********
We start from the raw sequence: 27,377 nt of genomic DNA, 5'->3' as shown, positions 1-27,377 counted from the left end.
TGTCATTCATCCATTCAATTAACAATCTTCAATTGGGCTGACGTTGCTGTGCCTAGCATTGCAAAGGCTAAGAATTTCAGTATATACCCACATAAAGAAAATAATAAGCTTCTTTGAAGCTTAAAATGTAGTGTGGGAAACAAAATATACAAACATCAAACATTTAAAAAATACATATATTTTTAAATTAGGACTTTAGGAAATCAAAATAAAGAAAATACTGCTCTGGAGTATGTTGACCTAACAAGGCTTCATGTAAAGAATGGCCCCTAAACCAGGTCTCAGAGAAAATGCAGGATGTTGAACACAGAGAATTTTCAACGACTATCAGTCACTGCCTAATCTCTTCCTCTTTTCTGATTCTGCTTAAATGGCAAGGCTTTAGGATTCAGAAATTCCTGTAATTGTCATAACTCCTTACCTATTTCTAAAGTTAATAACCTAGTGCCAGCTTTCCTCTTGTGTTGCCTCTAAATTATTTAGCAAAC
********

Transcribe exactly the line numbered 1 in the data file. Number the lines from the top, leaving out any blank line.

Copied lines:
We start from the raw sequence: 27,377 nt of genomic DNA, 5'->3' as shown, positions 1-27,377 counted from the left end.